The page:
PARIS — While the eyes of many in the art world are trained on the big New York auctions this month, an emissary from a dissident faction will be at work nearby, as the French street artist known as Invader brings his signature pixelated mosaic works back to the city.
The artist has built a substantial career over nearly two decades, installing works around the globe and beyond with a recent placement in the International Space Station. His work has earned him a place among the street-art elite, although without the wider recognition of peers like Shepard Fairey and Banksy.
His stature could rise further with his latest venture. Invader arrived in New York over the weekend with plans to put up new mosaics in the city, including some larger pieces installed with permission from property owners. (In 2013, he was arrested by the police in New York after an installation, but was not charged.)
“Invader’s work lends itself perfectly to architecture,” Mr. Fairey said in an email, “while simultaneously signaling that counterculture subversion can take any form.”
Like many street artists, Invader relies on a pseudonym, in his case inspired by the classic arcade game Space Invaders, to keep his real identity under wraps. But on a recent visit to his studio on the outskirts of Paris, he offered a glimpse of some of the New York-themed mosaics he plans to install, many of them tailored to specific sites.
In person, Invader has a French Everyman look, a pack-a-day slenderness. At 46, his face and demeanor are so nondescript that the moment you avert your eyes, he fades in memory, an advantage in his line of work.
The New York-bound works were sprawled out on the concrete floor in various states of completion. One was a six-foot-tall Joey Ramonein dark glasses and a red-and-white striped shirt. Beyond that was an image in black with white hair, the unmistakable likeness of Andy Warhol.
Invader rifled through a stack of finished works and selected a postersize board, peeling back an adhesive coating to reveal an instantly recognizable pixel portrait in baby blue, black and white, with sinister dark blue Invader figures descending in the background.
“What do New Yorkers think of Woody Allen?” he asked.
Like any artist, Invader went through an experimental phase.
“I had never made any graffiti before starting this project,” he said, referring to the signature style that he adopted in 1998.
“I became interested by computer pixelation,” he added. “It was the beginning of the Internet. It was a revolution, the beginning of video games, and the beginning of our era.”
After a period of painting in pixels, he discovered bathroom tiles. They stood in well for pixels, and their heft added texture.
In cities cluttered with street art, Invader’s placement skills set him apart. He ferrets out a city’s nerve center and places his work just out of reach but exactly where it will snag the most eyes, a method he calls “urban acupuncture.”
Carlo McCormick, an art critic in New York who met Invader in England in 2006, said that his work “is about its dialogue with the city.”
“It’s not just that it’s on a wall,” Mr. McCormick said. “Where is the wall? What does it look onto? How does it fit in with the fabric of a neighborhood?”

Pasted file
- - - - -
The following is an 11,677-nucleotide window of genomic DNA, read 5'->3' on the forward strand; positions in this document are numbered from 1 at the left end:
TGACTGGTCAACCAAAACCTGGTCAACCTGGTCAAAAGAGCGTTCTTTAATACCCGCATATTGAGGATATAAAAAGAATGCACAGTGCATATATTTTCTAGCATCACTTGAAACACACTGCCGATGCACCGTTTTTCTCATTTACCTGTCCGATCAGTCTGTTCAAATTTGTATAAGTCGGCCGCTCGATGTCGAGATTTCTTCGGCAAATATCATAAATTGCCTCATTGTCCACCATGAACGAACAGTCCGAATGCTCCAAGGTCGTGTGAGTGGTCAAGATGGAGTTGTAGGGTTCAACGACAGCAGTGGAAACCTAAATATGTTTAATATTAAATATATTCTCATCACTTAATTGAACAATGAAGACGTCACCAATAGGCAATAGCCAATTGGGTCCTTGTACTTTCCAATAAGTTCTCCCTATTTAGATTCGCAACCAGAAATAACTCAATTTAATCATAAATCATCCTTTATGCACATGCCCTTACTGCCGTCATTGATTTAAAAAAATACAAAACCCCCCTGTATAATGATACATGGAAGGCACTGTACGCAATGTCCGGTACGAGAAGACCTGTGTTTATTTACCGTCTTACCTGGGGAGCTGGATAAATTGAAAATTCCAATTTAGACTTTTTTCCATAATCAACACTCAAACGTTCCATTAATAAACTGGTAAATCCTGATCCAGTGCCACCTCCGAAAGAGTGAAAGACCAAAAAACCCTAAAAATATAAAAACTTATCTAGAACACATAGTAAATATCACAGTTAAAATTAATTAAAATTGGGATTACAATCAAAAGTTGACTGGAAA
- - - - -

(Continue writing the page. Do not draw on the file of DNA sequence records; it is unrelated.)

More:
His loftiest accomplishment, the small piece that was carried to the International Space Station in January, led to additional installations at European Space Agency facilities across the Continent.
In all, Invader has installed more than 3,000 pieces in more than 60 cities around the world. A map on his website tracks some of his travels, and he has released a smartphone app that lets fans accumulate points by shooting photographs of his work.
“There are 5,879 people with the app,” he said, pulling up the data on his phone. “Look, someone posted 12 seconds ago.”
His success involves a curious balance of fame and anonymity. He sometimes works in a Bill Gates mask. In Banksy’s 2010 documentary “Exit Through the Gift Shop,” his face was pixelated.
“Usually the anonymous want fame, and famous people seek anonymity,” he said. “I have both. I feel free, both inside and outside from the art world.”
“He could transition fine,” Mr. McCormick said. “He could have a museum or gallery or fine art practice. But his passion lies elsewhere. “He just can’t stop doing the illegal work on the street.”
In Paris, Invader has reached an unspoken détente with that city’s gendarmes, who allow him to go about his business. In general, he feels embraced there.
“Police don’t see me as a threat,” he said. “After 15 years, nobody is complaining about what I’m doing,” he said. “I am seen not as a vandal but as an artist.”
Other cities are often less welcoming. So Invader has opted for a new tactic in New York, putting out a call on Instagram to building owners to determine who might be willing to let him install some of his mosaics legally. In exchange, the owners would acquire valuable Invader works at no charge. This will allow him to work on those pieces without fear of arrest, although still in the wee hours to protect his identity.
But authorization comes with a price: He has to get approval of the works themselves from the building owners. “That is different for me,” he said.
These legal works are likely to be out of reach to collectors and thieves. To thwart those who might take down his work for their own profit, he said, he has sought out sites with natural architectural recesses or filled-in windows. By installing a piece in the exact size and shape of these nooks, he leaves little wiggle room for anyone who might try to pry them out.
In recent years, he has also used larger, thinner tiles: Try to jimmy them off, and they’ll chip apart rather than popping off intact.
After his New York run, Invader plans to return to Paris and work on his next invasion in continued anonymity.
“I have never been tempted to reveal my identity,” Invader said. “What I do and create is more important than who exactly I am.”